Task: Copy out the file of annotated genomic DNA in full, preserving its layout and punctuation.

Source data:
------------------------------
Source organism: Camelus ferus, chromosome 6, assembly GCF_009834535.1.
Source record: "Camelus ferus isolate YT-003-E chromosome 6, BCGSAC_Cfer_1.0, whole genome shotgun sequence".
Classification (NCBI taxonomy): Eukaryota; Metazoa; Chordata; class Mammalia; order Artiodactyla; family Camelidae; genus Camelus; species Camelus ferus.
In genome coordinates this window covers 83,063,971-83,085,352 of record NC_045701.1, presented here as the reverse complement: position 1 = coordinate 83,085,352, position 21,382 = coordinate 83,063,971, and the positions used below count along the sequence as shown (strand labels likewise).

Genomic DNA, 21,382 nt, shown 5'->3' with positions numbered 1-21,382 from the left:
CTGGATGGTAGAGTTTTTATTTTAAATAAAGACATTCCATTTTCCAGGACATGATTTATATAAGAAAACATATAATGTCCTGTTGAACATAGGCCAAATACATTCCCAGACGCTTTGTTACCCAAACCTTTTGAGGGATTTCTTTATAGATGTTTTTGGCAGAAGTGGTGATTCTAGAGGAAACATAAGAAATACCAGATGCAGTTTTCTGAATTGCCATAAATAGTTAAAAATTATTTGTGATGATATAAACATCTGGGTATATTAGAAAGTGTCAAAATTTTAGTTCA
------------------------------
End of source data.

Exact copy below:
Source organism: Camelus ferus, chromosome 6, assembly GCF_009834535.1.
Source record: "Camelus ferus isolate YT-003-E chromosome 6, BCGSAC_Cfer_1.0, whole genome shotgun sequence".
Classification (NCBI taxonomy): Eukaryota; Metazoa; Chordata; class Mammalia; order Artiodactyla; family Camelidae; genus Camelus; species Camelus ferus.
In genome coordinates this window covers 83,063,971-83,085,352 of record NC_045701.1, presented here as the reverse complement: position 1 = coordinate 83,085,352, position 21,382 = coordinate 83,063,971, and the positions used below count along the sequence as shown (strand labels likewise).

Genomic DNA, 21,382 nt, shown 5'->3' with positions numbered 1-21,382 from the left:
CTGGATGGTAGAGTTTTTATTTTAAATAAAGACATTCCATTTTCCAGGACATGATTTATATAAGAAAACATATAATGTCCTGTTGAACATAGGCCAAATACATTCCCAGACGCTTTGTTACCCAAACCTTTTGAGGGATTTCTTTATAGATGTTTTTGGCAGAAGTGGTGATTCTAGAGGAAACATAAGAAATACCAGATGCAGTTTTCTGAATTGCCATAAATAGTTAAAAATTATTTGTGATGATATAAACATCTGGGTATATTAGAAAGTGTCAAAATTTTAGTTCA